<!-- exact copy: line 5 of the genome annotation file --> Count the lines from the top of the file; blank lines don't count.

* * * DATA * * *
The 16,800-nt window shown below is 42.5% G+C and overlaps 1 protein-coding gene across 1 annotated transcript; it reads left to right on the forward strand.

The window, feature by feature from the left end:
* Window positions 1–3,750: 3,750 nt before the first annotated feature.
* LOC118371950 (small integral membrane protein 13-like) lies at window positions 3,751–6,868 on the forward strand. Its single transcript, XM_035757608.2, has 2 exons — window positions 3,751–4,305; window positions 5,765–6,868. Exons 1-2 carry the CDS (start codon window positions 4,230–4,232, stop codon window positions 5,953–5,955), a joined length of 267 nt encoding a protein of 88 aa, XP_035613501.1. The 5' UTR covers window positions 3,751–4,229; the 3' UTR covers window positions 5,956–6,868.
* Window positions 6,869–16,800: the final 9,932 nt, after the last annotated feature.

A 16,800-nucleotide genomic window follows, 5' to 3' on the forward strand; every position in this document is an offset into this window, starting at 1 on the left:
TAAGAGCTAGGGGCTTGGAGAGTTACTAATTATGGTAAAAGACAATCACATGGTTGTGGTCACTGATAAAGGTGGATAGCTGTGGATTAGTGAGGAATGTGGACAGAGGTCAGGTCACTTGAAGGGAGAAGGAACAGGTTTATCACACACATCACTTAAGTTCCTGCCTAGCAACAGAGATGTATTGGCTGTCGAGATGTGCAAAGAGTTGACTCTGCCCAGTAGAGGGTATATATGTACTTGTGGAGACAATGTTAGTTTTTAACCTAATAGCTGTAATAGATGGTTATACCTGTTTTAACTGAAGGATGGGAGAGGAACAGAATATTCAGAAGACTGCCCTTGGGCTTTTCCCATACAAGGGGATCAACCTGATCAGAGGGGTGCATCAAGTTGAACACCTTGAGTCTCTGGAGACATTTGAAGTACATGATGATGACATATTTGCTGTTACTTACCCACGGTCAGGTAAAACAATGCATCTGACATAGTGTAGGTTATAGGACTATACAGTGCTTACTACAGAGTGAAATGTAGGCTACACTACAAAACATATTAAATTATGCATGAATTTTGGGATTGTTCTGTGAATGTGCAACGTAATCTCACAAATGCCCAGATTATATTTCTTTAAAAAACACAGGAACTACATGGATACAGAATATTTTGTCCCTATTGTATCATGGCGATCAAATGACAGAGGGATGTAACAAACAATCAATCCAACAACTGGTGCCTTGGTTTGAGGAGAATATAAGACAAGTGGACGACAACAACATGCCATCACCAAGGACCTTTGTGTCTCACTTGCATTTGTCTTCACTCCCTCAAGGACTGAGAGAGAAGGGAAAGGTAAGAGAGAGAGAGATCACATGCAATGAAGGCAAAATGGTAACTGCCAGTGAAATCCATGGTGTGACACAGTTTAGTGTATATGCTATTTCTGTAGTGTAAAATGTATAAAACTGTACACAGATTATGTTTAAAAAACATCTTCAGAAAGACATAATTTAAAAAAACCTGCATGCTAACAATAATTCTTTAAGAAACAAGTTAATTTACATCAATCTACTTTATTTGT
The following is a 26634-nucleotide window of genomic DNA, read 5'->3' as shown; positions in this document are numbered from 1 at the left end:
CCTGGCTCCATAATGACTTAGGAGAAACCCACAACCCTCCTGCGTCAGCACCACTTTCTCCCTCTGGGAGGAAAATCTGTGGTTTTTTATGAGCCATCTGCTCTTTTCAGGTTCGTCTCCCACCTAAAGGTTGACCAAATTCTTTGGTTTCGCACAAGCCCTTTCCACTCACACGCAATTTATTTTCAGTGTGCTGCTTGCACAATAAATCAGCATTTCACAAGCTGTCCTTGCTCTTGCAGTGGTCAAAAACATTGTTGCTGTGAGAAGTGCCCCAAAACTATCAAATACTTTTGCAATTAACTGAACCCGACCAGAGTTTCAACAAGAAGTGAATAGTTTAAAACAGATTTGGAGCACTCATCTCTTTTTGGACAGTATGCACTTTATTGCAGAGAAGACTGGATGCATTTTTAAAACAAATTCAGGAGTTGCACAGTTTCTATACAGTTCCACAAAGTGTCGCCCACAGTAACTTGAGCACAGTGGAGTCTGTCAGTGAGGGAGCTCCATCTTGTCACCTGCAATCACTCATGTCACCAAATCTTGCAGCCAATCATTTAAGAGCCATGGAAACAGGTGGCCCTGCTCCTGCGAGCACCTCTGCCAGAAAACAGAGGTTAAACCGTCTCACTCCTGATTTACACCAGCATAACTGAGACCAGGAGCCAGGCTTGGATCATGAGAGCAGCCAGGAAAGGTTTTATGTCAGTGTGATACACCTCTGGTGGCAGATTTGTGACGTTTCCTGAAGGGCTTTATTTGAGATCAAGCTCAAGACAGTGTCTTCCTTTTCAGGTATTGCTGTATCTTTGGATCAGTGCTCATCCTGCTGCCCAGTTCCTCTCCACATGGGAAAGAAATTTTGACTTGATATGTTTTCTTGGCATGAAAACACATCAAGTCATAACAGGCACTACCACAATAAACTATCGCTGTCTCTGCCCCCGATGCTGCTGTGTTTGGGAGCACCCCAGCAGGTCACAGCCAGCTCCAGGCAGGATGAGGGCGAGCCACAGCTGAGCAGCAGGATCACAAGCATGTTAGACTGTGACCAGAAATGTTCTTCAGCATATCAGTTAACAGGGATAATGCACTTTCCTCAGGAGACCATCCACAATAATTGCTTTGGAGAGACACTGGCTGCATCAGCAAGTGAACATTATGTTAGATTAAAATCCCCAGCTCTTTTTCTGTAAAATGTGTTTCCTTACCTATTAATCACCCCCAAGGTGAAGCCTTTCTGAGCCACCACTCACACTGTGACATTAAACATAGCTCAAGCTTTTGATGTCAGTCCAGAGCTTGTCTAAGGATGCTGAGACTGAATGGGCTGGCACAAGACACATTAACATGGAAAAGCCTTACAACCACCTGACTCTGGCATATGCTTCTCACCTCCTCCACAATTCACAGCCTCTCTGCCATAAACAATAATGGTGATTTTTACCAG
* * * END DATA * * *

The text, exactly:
* Window positions 6,869–16,800: the final 9,932 nt, after the last annotated feature.